"That was not going to happen, believe me, if I didn't win," Trump said of Ford's investment during a town hall with CEOs at the White House.
Last week, the White House heavily promoted Ford's announcement that it would put $1.2 billion into three Michigan plants, planning to create or retain 130 jobs at one of those facilities.
Still, more than 70 percent of that investment was part of a previously announced project.
About $850 million of Ford's announcement was part of the company's $9 billion investment in its U.S. facilities, first announced in 2015 as part of its contract with the United Auto Workers, said Joe Hinrichs, Ford's president for the Americas. About $200 million of the new investment is for a data center.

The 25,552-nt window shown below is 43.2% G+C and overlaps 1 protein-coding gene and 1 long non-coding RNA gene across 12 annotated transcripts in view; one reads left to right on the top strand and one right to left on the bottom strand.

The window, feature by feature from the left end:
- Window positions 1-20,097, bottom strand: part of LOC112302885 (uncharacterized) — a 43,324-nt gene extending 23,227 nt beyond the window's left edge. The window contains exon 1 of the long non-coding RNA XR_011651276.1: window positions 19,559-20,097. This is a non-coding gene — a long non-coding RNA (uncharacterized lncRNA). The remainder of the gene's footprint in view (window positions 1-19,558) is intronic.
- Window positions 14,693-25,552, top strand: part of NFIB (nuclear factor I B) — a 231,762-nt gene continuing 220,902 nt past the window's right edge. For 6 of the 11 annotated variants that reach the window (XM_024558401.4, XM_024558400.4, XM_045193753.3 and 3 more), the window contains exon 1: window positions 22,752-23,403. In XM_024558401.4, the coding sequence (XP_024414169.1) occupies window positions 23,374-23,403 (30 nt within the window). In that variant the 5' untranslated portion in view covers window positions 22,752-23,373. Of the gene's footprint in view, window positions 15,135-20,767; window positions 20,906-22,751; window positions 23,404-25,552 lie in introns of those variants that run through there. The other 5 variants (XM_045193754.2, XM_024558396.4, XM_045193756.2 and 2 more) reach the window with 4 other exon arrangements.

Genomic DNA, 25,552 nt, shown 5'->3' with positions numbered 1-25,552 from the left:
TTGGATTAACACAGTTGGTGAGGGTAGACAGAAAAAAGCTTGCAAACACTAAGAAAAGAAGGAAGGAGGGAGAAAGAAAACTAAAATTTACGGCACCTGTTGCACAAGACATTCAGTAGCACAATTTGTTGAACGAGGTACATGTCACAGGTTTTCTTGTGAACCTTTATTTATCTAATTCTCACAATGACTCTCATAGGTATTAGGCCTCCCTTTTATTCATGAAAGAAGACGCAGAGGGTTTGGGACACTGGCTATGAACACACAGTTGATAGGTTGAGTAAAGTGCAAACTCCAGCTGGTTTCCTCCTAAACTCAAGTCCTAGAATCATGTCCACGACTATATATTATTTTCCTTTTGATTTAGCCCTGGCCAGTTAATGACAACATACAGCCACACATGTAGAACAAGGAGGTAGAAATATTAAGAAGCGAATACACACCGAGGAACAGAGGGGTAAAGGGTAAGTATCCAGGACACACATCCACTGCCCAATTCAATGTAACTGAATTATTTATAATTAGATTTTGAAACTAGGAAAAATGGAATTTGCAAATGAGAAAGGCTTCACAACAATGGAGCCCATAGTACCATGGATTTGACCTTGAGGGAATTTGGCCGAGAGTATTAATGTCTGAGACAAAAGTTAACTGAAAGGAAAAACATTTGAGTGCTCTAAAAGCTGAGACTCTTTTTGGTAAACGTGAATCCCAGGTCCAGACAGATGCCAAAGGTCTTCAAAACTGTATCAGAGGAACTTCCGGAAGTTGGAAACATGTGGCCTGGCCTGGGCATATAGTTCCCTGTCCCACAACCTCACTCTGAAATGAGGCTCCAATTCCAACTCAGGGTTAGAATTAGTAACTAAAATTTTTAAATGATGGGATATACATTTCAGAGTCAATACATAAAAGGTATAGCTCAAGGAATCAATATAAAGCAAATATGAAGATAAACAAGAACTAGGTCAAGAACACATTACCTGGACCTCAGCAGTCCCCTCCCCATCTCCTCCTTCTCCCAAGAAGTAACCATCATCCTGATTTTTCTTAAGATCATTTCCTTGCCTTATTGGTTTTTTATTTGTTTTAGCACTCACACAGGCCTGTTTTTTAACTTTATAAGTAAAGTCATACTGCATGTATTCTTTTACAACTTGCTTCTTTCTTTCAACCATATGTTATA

Trump has pushed automakers and other companies to produce their products in the U.S., saying those efforts will boost American manufacturing and create jobs. He has repeatedly threatened penalties for American companies that make products abroad and try to sell them at home, doing so again Tuesday.
Ford, General Motors and Fiat-Chrysler have made U.S. jobs announcements since Trump won the presidential election in November, and he has repeatedly touted their plans. On Tuesday, he again highlighted those announcements, saying American automakers are "staying here."